Got the idea of using fibre-optic isolation from reading a blog by Andrew Everard. Details are here:

http://andreweverard.com/2015/06/08/high-resolution-audio-now-with-added-fibre/

I managed to source some inexpensive linear power supplies for the TP Link converters in the UK - I guess you should have no problem getting these in the USA.

Hope this helps

David


#9

Just ordered the converters from Amazon and the cable from Cables For Less. Thanks, davidl. Can’t wait to try this out!


#10
wglenn said Just ordered the converters from Amazon and the cable from Cables For Less. Thanks, davidl. Can't wait to try this out!
Pls let us know your impressions. Wondering how this would compare to the sonore LAN Noise Filter, I have neither.

http://www.audiocircle.com/index.php?topic=135065.0


#11

Sure will, but I don’t have a LAN filter either. The boxes are here but the fiber optics probably won’t arrive before I head for San Diego but I’ll try them as soon as I get back.


#12

Arghh. Again, I say, aarghhh!

So, in my haste to order prior to going out of town I did not pay attention to the “Gigabit” designation of the transceivers and it appears that they will not function with the Bridge(II). I suppose that I could throw a network switch between the little box and the Bridge but that seems to be a little self defeating. Any ideas, or Amazon return?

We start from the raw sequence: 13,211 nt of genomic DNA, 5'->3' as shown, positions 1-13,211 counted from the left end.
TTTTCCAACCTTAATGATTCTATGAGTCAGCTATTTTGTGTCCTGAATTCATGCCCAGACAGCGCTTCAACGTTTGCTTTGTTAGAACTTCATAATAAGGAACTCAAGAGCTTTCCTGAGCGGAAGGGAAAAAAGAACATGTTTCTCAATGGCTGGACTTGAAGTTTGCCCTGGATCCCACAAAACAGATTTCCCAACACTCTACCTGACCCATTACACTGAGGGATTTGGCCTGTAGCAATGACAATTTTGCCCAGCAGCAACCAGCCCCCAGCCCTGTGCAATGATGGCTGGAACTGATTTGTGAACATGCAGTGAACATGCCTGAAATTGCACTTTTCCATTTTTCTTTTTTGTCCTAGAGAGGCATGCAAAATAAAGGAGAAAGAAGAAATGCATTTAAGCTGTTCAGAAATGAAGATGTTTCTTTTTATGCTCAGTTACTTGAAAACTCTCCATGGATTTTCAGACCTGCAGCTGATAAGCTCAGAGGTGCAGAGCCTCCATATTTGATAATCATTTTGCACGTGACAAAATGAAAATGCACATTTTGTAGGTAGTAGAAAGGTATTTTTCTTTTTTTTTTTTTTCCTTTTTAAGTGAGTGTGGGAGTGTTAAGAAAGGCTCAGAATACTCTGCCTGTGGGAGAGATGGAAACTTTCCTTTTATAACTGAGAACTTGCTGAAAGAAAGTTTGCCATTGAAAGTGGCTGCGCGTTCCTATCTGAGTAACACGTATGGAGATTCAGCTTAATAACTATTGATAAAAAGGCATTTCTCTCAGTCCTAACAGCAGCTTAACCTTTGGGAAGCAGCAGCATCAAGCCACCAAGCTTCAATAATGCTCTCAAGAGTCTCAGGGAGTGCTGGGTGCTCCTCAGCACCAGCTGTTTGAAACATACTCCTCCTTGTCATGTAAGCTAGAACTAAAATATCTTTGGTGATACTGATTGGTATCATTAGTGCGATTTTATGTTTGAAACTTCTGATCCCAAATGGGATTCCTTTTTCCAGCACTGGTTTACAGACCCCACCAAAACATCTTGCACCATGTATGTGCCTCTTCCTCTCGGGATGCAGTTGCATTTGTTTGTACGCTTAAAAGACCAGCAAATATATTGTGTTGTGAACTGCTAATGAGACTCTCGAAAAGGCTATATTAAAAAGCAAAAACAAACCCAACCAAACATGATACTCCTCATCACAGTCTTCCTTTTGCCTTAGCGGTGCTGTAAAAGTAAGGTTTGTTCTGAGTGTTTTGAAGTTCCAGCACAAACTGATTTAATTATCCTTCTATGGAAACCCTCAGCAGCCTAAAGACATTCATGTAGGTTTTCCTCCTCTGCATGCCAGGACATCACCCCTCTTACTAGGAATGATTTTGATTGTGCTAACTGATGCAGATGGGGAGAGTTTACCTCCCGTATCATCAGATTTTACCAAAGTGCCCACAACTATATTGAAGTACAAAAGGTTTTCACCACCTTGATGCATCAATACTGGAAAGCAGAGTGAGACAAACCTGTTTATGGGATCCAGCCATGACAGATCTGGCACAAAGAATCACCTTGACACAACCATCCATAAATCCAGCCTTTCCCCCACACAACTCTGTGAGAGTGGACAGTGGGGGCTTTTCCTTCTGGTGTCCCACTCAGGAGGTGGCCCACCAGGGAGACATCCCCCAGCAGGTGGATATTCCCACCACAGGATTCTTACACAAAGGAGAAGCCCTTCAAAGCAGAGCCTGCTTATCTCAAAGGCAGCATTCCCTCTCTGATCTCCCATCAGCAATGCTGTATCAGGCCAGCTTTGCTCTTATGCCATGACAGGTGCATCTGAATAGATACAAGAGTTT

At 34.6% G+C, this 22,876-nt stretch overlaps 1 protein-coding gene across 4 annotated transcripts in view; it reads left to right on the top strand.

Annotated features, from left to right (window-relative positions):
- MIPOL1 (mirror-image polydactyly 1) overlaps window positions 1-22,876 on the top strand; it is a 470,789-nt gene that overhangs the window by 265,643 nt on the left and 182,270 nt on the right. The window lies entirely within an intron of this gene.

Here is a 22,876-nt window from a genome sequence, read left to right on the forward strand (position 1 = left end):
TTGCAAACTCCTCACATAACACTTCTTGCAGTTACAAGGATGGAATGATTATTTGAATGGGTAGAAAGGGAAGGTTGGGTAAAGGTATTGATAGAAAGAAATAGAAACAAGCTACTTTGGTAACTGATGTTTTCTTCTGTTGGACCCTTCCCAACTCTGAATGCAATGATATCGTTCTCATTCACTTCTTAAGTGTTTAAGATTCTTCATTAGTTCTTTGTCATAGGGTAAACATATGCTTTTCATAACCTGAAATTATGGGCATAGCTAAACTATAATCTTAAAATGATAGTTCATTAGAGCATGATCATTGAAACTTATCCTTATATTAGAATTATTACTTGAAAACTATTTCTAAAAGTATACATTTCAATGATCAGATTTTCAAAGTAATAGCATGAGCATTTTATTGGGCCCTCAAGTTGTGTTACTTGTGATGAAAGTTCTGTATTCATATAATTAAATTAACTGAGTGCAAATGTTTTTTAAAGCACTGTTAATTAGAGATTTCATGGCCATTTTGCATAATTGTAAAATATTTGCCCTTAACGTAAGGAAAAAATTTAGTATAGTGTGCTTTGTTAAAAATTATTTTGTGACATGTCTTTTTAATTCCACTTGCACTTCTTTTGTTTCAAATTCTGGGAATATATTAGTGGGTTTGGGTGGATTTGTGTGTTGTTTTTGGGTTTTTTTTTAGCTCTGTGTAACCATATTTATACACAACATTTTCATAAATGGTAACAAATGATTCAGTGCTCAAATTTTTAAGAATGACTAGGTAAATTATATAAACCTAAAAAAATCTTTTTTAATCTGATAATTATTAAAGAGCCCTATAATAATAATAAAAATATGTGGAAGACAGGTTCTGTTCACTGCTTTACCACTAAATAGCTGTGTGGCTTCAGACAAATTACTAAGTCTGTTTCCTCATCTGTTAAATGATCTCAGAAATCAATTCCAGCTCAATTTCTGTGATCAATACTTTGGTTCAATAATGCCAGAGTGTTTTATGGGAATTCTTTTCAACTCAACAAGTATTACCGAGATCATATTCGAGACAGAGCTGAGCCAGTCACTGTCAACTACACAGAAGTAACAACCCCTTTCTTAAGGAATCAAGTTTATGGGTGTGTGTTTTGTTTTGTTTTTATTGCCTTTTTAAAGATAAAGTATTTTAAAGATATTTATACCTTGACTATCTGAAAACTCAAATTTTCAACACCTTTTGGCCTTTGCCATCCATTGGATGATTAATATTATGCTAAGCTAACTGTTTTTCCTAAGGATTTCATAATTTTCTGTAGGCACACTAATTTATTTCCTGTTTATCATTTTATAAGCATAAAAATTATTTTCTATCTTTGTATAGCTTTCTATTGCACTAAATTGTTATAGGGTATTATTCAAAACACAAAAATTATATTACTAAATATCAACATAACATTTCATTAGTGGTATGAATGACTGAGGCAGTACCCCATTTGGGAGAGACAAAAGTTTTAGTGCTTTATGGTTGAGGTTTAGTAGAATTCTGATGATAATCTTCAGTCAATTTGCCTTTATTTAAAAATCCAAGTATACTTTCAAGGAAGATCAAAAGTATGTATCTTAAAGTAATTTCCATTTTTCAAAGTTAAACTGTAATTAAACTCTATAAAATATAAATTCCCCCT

EDIT: Yuh-OK, I ordered the 10/100 versions. I’ll let you know…


#13

Spent many years as a full-time server guy. Made the right choice, overall, in switching careers, but I do miss it!

For the moment though and en pointe, I wanted to offer a link for those who are using Windows 10 in your music servers and are, like me, annoyed by the inability to keep it from rebooting itself whenever it wants to to install updates, or after your period of time to schedule a post-update reboot runs out. I find this feature to be a real PITA, because I am often away, don’t want to have to remember to remotely log in to check my server(s) from time to time to see if a reboot needs to be scheduled, and if the box reboots in mid-day it will induce an acute episode of wife-server-panic-disorder syndrome and I will get an unhappy phone call wherever on earth I am. if they simply let you pick a specific time each day for any reboots to happen, that would be fine, but that would be far too straightforward. This link has some ways to deal with it: https://4sysops.com/archives/disable-windows-10-update-in-the-registry-and-with-powershell/